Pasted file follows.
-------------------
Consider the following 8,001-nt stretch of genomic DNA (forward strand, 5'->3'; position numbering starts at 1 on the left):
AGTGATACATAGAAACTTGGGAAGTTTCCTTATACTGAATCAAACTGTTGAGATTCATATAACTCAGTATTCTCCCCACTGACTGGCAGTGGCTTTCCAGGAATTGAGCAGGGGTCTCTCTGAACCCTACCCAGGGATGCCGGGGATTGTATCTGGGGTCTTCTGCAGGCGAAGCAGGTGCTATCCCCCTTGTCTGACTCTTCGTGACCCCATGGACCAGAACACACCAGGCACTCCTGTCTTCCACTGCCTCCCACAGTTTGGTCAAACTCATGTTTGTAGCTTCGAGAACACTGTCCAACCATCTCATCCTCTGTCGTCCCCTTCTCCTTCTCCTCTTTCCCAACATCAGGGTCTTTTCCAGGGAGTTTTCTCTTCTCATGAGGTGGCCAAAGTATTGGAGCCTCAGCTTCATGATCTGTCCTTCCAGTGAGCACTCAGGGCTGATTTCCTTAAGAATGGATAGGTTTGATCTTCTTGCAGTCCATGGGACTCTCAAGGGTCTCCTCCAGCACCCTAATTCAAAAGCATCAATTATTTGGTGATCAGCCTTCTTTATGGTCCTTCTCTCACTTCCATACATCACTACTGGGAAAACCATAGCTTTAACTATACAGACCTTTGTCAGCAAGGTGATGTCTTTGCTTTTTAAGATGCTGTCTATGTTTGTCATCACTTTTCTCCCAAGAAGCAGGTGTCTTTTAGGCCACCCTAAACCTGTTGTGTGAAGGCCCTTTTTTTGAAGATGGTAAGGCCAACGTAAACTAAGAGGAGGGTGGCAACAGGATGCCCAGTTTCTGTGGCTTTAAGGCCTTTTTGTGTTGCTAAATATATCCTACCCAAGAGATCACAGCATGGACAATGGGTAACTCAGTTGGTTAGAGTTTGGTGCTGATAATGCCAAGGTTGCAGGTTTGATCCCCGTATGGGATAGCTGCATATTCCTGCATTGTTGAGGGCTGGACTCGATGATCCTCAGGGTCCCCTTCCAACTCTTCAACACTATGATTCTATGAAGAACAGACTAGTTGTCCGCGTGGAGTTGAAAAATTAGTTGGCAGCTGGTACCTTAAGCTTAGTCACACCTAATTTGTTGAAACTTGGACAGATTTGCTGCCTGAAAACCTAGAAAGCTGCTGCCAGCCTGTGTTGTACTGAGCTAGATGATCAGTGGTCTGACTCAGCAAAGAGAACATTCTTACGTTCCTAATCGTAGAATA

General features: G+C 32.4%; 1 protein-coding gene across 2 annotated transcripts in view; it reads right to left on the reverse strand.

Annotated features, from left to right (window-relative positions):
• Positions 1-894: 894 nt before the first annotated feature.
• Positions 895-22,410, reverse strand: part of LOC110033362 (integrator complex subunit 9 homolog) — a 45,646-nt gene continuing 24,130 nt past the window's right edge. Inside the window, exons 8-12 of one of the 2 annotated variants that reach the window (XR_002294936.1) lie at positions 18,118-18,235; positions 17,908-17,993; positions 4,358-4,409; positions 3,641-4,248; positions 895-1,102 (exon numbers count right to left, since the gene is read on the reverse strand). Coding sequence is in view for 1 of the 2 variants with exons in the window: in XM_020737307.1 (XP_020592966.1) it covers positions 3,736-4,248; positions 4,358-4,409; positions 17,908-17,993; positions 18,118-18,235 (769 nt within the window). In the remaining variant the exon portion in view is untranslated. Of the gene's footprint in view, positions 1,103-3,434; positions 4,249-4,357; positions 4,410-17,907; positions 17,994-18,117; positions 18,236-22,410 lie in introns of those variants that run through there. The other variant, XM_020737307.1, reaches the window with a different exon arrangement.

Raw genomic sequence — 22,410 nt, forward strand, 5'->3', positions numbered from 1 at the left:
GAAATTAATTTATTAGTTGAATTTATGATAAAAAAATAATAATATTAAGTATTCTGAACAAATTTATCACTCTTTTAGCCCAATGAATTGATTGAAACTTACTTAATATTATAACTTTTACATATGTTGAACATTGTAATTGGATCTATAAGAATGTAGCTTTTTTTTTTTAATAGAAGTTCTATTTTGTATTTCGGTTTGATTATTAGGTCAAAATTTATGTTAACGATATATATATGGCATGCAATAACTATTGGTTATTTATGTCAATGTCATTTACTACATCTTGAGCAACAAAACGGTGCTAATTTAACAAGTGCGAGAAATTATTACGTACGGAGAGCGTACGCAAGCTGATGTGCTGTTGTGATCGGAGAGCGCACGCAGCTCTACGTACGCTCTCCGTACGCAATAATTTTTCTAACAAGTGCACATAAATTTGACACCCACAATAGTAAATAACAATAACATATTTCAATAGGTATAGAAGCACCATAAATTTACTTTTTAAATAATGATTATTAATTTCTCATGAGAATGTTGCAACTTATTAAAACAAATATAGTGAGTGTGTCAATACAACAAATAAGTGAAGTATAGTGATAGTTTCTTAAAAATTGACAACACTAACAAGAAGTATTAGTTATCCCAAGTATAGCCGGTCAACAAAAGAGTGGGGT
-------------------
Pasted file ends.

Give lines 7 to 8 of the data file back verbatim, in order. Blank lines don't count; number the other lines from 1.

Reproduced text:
Raw genomic sequence — 22,410 nt, forward strand, 5'->3', positions numbered from 1 at the left:
GAAATTAATTTATTAGTTGAATTTATGATAAAAAAATAATAATATTAAGTATTCTGAACAAATTTATCACTCTTTTAGCCCAATGAATTGATTGAAACTTACTTAATATTATAACTTTTACATATGTTGAACATTGTAATTGGATCTATAAGAATGTAGCTTTTTTTTTTTAATAGAAGTTCTATTTTGTATTTCGGTTTGATTATTAGGTCAAAATTTATGTTAACGATATATATATGGCATGCAATAACTATTGGTTATTTATGTCAATGTCATTTACTACATCTTGAGCAACAAAACGGTGCTAATTTAACAAGTGCGAGAAATTATTACGTACGGAGAGCGTACGCAAGCTGATGTGCTGTTGTGATCGGAGAGCGCACGCAGCTCTACGTACGCTCTCCGTACGCAATAATTTTTCTAACAAGTGCACATAAATTTGACACCCACAATAGTAAATAACAATAACATATTTCAATAGGTATAGAAGCACCATAAATTTACTTTTTAAATAATGATTATTAATTTCTCATGAGAATGTTGCAACTTATTAAAACAAATATAGTGAGTGTGTCAATACAACAAATAAGTGAAGTATAGTGATAGTTTCTTAAAAATTGACAACACTAACAAGAAGTATTAGTTATCCCAAGTATAGCCGGTCAACAAAAGAGTGGGGT